You have also been involved in other topical campaigns and supported other businesses by sharing their campaigns on your social media. We came across an environmental issue campaign on your Instagram, focusing on reducing your CO2 footprint in collab with @sprezzaturadublin and @mossy.earth
Could you tell us more about the collaboration between Sprezzatura and Mossy Earth?
“Sprezzatura is one of our clients, and they have several different restaurants in Ireland. Again they try to live by a very sustainable business model: entirely paperless, no menus. The idea behind this campaign was basically to help people get rid off their CO2 emissions by buying a tree with their bill. So, what Sprezzatura has done is that they have purchased some trees in bulk. When a customer chooses to add a tree to their bill they get GPS coordinates, and a picture of their sapling emailed, and you can go and visit your sprout in the wilds of County Clare in Ireland. This is the first restaurant in Ireland doing this. The campaign is still ongoing, and unfortunately, the restaurant is currently closed, but to date, we have approximately sold 100 trees. The Mossy Earth company was a perfect match for this campaign.”
Do you feel like other brands are doing enough to speak about these topics? Especially in times like this?
“From our side, it is easier because we are a smaller company and there is no red tape. I am the red tape! I love to speak out about such topics. Larger corporations do an awful lot, albeit on the quite, and some are involved in great social initiatives, making a massive difference in that way. I think everyone has a different way of participating in these topics.
For us, it all comes down to choice. And I would like to see larger companies become more vocal in the future, and I think some of them already are, slowly but surely. We would like to believe that the rationale behind that is pure, and it’s not just a box-ticking exercise. But at the end of the day, there is always more that we can do.”
Marketing Strategy in times of COVID-19
On March 20th, even the prominent magazine Forbes published an article addressing how companies will turn to digital marketing strategies to survive Covid19. The report stresses how the key is resilience and adaptation to mitigate the losses caused by this pandemic. At the heart of this, a good digital marketing strategy is critical.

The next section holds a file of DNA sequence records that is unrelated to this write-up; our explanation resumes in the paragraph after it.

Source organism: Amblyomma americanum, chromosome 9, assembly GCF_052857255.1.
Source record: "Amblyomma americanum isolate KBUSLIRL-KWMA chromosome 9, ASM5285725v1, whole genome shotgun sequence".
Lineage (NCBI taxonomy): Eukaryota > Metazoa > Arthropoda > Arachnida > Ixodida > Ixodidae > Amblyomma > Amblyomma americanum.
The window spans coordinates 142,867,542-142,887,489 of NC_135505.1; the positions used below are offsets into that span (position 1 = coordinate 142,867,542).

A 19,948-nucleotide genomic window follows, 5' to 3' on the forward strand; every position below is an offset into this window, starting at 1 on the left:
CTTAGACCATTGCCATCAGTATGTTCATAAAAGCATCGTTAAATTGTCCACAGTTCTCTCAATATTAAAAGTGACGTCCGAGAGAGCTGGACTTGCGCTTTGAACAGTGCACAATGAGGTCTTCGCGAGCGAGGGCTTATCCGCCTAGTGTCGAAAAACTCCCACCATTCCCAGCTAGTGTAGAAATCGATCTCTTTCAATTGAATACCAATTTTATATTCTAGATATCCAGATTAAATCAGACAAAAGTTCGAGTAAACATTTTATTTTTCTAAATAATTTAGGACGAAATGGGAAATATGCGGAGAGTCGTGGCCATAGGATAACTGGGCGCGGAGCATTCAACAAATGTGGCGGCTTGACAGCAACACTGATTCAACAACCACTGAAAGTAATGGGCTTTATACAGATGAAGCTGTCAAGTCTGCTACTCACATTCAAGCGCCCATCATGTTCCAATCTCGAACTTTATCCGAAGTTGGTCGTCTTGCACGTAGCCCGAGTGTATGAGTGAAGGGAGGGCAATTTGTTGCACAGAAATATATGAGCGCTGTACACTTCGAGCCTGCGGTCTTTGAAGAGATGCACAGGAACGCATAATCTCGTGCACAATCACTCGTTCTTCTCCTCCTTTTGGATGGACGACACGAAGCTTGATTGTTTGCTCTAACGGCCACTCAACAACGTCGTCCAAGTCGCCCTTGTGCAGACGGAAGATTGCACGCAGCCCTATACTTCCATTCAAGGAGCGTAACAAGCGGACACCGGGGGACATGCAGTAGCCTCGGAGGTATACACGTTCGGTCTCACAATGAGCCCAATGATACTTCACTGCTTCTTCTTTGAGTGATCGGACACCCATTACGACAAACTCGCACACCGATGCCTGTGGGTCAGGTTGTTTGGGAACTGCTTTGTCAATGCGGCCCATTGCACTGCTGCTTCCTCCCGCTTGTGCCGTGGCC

You have recently reimagined and updated the Buck & Hound website, how important do you think brand uniformity is online?
“I can’t stress enough how vital the uniformity of branding is. It needs to be clean, recognizable, but it also needs to have flexibility. When a company is looking to re-brand, you should always strip it right back and always start with what the story of the business is – the authentic truth. Cut out all the nonsense and bring it all back to the simplicity of it. Change is inevitable, and your brand should have the ability to mould itself in every scenario and environment. Especially when it comes to different media outlets and various demographics. Having one logo that never budges and achieves all the variables, that’s for the likes of Nike, McDonald’s and Apple. And that takes a lot; it takes a considerable amount of resources and spends to achieve this.”
According to Adobe CMO, the use of AI and the data market has allowed companies to make sense of vast amounts of consumer information in real-time. Data collection will grow by 61% by 2025 worldwide, and 40% of the marketing industry will prioritize data-driven decisions. This is higher than in any other sectors. We recently published an article on the importance of data-driven marketing and AI.
What is your view on data-driven marketing? Do you utilise these strategies?
“We are particularly very data-driven. For us, data informs all of our strategies. They generate all the insights that justify the tactics that we recommend. We do try and give them ground. I think when it comes to consumer insights and behaviours, data is very important. There is no substituting experience for sure. There are some things you just know are going to work. But being able to justify your actions, especially to new clients, to give them context and facts, is vital. It makes a big difference.”
Where do you see the role of digital marketing in the future?
“If the current pandemic is anything to go by, then, it’s clear that a brands’ digital presence has never been more vital. Brands that don’t have a strong digital presence right now are struggling. The businesses without robust eCommerce are fighting an uphill battle. Unfortunately, for some companies, this wasn’t a focus previously, and this could be one of the things that come out of this: The imperative of a strong digital marketing strategy to future proof your business.
More than ever, companies need to be able to rethink their purpose in terms of supporting those affected the most by the current pandemic. We always try to be advocates for positive change. We like to think of ourselves as a glass bottle-using, metal straw sucking, keep cups sipping, plant desk watering, green commuting, recycle loving, paperless office. We know we are not at save the planet level, but we do think that making these small conscious decisions are significant in doing our part. It’s not about keeping an eye on the timesheets anymore. It’s really about how we can add value, retain business and support in a more significant way and potentially not all for profit.”
Aleksandra Michniewicz specializes in content for a variety of industries like tech, lifestyle, fashion and finance.